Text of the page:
In article      View Article  PubMed
 
[42]  Boestfleisch, C., Wagenseil, N. B., Buhmann, A.K., Seal, C.E., Wade, E.M., Muscolo, A. and Papenbrock, J. “Manipulating the antioxidant capacity of halophytes to increase their cultural and economic value through saline cultivation”, AoB Plants, 6. 1-16. 2014.
In article      View Article  PubMed
 
[43]  Kumoro, A.C. and Hasan, M. “Supercritical carbon dioxide extraction of andrographolide from Andrographis paniculata: Effect of the solvent flow rate, pressure, and temperature”, Chinese Journal of Chemical Engineering, 15. 877-883. 2007.
In article      View Article
 
[44]  Benelli, P., Riehl, C.A.S., Smãnia, A., Smãnia, E.F.A. and Ferreira, S.R.S. “Bioactive extracts of orange (Citrus sinensis L. Osbeck) pomace obtained by SFE and low pressure techniques: Mathematical modeling and extract composition”, The Journal of Supercritical Fluids, 55, 132-141. 2010.
In article      View Article
 
[45]  Rashidnejad, A., Birch, E.J., Sun-Waterhouse, D. and Everett, D.W. “Effects of catechin on the phenolic content and antioxidant properties of low-fat cheese”, International Journal of Food Science & Technology, 48. 2448-2455. 2013.
In article      View Article
 
[46]  Khorasani Esmaeili, A., Mat Taha, R., Mohajer, S. and Banisalam, B. “Antioxidant activity and total phenolic and flavonoid content of various solvent extracts from in vivo and in vitro grown Trifolium pratense L. (red clover)”, BioMed Research International, 2015.1-11. 2015.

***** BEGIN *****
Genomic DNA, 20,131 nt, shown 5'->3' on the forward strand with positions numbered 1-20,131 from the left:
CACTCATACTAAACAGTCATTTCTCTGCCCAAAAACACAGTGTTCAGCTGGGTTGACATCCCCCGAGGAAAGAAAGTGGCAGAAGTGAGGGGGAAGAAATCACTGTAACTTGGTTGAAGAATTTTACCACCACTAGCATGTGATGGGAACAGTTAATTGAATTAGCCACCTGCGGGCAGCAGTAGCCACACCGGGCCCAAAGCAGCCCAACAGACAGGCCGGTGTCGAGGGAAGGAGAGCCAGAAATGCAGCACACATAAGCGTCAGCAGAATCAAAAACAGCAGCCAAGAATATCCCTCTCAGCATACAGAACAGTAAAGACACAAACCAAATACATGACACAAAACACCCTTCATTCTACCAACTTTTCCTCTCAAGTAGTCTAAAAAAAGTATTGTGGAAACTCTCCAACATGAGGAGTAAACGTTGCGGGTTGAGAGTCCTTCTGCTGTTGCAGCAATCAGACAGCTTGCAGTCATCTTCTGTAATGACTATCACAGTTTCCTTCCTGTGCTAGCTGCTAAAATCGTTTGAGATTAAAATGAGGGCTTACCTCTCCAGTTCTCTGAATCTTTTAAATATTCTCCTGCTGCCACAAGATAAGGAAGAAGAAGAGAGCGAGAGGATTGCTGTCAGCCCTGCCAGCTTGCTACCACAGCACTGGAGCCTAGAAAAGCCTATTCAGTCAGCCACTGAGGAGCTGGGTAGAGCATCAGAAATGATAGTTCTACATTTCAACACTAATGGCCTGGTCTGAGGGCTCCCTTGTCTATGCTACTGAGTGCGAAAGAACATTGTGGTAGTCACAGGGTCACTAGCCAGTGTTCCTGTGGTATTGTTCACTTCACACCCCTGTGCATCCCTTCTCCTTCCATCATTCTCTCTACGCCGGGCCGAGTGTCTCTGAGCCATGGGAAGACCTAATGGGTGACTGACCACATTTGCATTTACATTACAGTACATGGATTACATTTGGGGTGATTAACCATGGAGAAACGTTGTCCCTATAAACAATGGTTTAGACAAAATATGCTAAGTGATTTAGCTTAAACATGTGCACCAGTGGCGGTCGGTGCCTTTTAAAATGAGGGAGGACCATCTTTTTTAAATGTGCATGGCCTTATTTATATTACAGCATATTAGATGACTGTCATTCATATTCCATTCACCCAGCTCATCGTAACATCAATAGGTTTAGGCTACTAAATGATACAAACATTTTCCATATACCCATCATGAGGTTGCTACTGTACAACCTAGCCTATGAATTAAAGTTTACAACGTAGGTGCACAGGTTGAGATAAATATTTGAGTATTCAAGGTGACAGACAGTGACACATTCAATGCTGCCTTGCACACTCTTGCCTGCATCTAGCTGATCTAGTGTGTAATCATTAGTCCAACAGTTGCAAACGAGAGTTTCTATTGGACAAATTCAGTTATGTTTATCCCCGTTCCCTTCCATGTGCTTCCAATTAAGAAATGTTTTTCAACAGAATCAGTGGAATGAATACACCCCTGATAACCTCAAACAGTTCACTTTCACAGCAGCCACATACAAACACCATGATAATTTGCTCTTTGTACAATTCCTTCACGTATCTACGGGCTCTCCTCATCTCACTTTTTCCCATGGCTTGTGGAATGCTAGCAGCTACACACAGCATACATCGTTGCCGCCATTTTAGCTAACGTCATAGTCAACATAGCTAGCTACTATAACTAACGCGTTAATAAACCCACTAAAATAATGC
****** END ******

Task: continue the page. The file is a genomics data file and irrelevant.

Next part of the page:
In article      View Article
 
[47]  Choi, D., Lim, G.S., Lan Piao, Y., Choi, O.Y., Cho, K.A., Park, C.B., Chang, Y.C., Song, Y.I., Lee, M.K. and Cho, H. “Characterization, stability, and antioxidant activity of Salicornia herbaciea seed oil”, Korean Journal of Chemical Engineering, 31. 2221-2228. 2014.
In article      View Article
 

Published with license by Science and Education Publishing, Copyright © 2018 Costa Cristina, Padalino Lucia, Spinelli Sara, Serio Francesco, Del Nobile Matteo Alessandro and Conte Amalia

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Normal Style
Costa Cristina, Padalino Lucia, Spinelli Sara, Serio Francesco, Del Nobile Matteo Alessandro, Conte Amalia. Study of the Efficacy of Two Extraction Techniques from Crithmum maritimum and Salicornia europaea. Journal of Food and Nutrition Research. Vol. 6, No. 7, 2018, pp 456-463. http://pubs.sciepub.com/jfnr/6/7/6
MLA Style